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Introducing CloudTrail-Partitioner

Amazon Web Services (AWS) stores a history of API calls to the data storage service S3 via a service named CloudTrail. These logs are important for auditing what has happened in an AWS account. They can be used to understand errors that have occurred, review historical usage so that tighter IAM policies can be implemented (such as with CloudTracker), test ideas for new detection rules, investigate incidents and more. To search these logs, you can download them and use grep or jq to search through them, but that can be slow. You could ingest them into a log analytics platform—but that can be expensive, difficult to maintain and require consideration of resource consumption. 

To solve these problems, we’re excited to announce cloudtrail-partitioner which automatically organizes your CloudTrail logs in a format suitable for quick, cheap and simple querying with Athena

How it works

The cloudtrail-partitioner is based on work by Alex Smolen in his blog post Partitioning CloudTrail Logs in Athena. Our contribution is to make that work easier to run by incorporating it into a CDK (Cloud Development Kit) app and adding functionality to incorporate new regions and logs from new accounts automatically. Athena is a serverless AWS service that allows you to use a SQL interface to query data stored in S3 buckets.

When using Athena one needs to define a table to describe where your data is located and its format. You can additionally define “partitions”, which are based on the folder path structure to limit the amount of data read. This is useful because the Athena pricing model is based on the amount of data read, so by defining which files should be looked at you can reduce your costs. In my experience, querying less data also results in the queries running faster.

The file path used by CloudTrail logs includes the year, month, and day. As these values change every day, you’ll need to regularly create new partitions daily. AWS also periodically adds new regions, which are also part of the file path, so again, you’ll need to ensure you create new partitions to account for the new regions. Finally, your company may add new AWS accounts, which you’ll have to create new Athena tables for. It is due to all this work that we built the cloudtrail-partitioner to perform all those tasks automatically.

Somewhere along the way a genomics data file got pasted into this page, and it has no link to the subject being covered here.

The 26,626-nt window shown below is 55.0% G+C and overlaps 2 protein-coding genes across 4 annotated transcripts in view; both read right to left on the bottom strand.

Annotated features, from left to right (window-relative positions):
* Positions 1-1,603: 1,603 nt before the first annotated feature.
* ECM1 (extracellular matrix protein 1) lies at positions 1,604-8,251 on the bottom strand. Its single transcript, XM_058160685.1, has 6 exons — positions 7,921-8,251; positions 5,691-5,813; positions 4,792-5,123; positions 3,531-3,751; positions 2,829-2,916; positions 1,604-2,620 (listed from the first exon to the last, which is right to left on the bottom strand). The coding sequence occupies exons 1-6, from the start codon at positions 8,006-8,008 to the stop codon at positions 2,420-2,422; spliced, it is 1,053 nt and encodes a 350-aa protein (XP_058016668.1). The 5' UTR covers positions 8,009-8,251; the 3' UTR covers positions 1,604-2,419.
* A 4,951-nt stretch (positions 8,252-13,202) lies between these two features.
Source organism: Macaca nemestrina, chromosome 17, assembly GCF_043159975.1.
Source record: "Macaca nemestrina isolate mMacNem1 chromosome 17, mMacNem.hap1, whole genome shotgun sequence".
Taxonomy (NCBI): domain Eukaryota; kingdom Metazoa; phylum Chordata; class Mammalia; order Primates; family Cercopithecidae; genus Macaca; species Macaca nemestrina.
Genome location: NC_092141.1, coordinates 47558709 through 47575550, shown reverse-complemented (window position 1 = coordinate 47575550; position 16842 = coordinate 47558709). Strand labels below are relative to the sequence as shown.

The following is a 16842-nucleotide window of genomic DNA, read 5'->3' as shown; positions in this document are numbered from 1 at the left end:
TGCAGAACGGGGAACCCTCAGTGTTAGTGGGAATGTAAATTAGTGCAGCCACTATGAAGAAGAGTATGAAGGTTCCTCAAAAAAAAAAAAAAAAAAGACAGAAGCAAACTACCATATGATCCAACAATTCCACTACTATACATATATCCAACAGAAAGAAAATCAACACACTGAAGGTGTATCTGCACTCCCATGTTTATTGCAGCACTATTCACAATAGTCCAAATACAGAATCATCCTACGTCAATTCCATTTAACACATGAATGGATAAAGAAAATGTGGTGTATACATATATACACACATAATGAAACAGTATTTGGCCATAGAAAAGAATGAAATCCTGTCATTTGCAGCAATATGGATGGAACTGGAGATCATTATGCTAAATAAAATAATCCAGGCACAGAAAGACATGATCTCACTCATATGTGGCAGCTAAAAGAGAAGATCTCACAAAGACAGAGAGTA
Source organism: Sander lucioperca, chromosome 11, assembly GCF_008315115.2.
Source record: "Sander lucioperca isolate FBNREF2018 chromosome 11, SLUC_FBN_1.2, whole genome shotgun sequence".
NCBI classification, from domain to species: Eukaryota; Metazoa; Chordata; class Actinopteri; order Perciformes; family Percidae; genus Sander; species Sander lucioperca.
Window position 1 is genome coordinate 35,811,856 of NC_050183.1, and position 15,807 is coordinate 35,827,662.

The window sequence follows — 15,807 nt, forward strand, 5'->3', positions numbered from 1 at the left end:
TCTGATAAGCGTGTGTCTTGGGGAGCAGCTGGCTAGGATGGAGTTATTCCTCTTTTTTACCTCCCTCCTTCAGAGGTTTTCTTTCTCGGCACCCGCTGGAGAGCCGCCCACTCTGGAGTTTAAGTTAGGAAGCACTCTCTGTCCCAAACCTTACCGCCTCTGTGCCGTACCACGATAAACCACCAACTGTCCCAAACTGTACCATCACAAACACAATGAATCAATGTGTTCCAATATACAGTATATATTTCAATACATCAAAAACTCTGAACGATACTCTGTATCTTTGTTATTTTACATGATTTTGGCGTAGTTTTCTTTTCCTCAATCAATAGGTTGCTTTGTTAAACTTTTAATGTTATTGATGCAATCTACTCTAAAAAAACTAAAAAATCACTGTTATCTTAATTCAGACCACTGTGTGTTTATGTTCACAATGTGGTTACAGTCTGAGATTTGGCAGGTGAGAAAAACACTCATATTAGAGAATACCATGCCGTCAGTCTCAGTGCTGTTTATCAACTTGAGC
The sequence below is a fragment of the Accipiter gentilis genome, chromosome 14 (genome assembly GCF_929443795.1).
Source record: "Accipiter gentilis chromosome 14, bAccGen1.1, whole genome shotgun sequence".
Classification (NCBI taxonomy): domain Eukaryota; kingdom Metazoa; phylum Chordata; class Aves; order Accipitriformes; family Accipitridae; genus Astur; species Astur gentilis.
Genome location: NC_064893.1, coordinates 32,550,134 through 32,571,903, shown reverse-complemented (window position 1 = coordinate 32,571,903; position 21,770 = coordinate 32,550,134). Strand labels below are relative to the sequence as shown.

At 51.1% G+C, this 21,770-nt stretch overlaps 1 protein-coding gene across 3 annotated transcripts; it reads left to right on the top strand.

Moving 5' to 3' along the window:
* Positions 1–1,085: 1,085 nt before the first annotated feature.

To use the cloudtrail-partitioner, you’ll need to first edit a configuration file to define the S3 bucket that contains the logs and an SNS to send any errors to. Then we recommend you run the  cloudtrail-partitioner manually, which not only helps ensure things are setup correctly and allows you to use Athena tables immediately, but also creates partitions for the past 90 days by default. After you then deploy the CDK app, a Lambda will be created that runs on a nightly schedule to create the new partitions. This will figure out what CloudTrail logs you have, whether they are configured by the account or via AWS Organizations.

Using the Athena tables

Tables are created for each AWS account, which will look like cloudtrail_000000000000. You can query those directly, or if you want to run a query across all account logs, a view is created named “cloudtrail”. An example query that makes use of the different partitions is:

A more advanced query can be used to find counts errors by user across all accounts.  This can be useful for finding applications that aren’t working correctly, or could identify compromised applications that are attempting API calls they aren’t allowed to make:

Conclusion

Using Athena can be a cost effective and low maintenance solution to provide your teams with an easy way to query their CloudTrail logs using SQL. This solution makes setting up the required tables and maintaining the partitions easy and with best practices of infrastructure as code, least privilege, and monitoring for errors. 

Try it out for yourself at https://github.com/duo-labs/cloudtrail-partitioner